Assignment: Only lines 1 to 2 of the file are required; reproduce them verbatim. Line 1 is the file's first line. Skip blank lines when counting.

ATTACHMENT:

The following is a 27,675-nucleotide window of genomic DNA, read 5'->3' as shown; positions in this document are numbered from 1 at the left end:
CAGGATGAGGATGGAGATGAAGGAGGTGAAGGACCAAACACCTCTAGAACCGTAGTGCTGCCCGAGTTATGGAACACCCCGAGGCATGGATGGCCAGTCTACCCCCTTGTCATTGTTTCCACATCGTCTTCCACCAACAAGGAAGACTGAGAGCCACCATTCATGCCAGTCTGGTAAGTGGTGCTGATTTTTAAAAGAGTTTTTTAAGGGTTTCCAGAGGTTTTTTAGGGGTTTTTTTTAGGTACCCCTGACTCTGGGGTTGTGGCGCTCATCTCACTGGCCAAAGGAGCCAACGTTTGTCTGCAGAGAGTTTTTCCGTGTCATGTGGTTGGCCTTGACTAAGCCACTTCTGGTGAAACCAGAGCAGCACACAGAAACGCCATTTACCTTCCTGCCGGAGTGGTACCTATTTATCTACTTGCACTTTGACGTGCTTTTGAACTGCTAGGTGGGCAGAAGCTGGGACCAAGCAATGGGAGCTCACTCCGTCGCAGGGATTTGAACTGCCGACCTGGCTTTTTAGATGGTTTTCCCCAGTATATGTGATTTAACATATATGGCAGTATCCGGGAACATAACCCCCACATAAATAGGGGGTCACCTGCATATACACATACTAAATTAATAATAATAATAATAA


The following is a 27,675-nucleotide window of genomic DNA, read 5'->3' as shown; positions in this document are numbered from 1 at the left end:
CAGGATGAGGATGGAGATGAAGGAGGTGAAGGACCAAACACCTCTAGAACCGTAGTGCTGCCCGAGTTATGGAACACCCCGAGGCATGGATGGCCAGTCTACCCCCTTGTCATTGTTTCCACATCGTCTTCCACCAACAAGGAAGACTGAGAGCCACCATTCATGCCAGTCTGGTAAGTGGTGCTGATTTTTAAAAGAGTTTTTTAAGGGTTTCCAGAGGTTTTTTAGGGGTTTTTTTTAGGTACCCCTGACTCTGGGGTTGTGGCGCTCATCTCACTGGCCAAAGGAGCCAACGTTTGTCTGCAGAGAGTTTTTCCGTGTCATGTGGTTGGCCTTGACTAAGCCACTTCTGGTGAAACCAGAGCAGCACACAGAAACGCCATTTACCTTCCTGCCGGAGTGGTACCTATTTATCTACTTGCACTTTGACGTGCTTTTGAACTGCTAGGTGGGCAGAAGCTGGGACCAAGCAATGGGAGCTCACTCCGTCGCAGGGATTTGAACTGCCGACCTGGCTTTTTAGATGGTTTTCCCCAGTATATGTGATTTAACATATATGGCAGTATCCGGGAACATAACCCCCACATAAATAGGGGGTCACCTGCATATACACATACTAAATTAATAATAATAATAATAA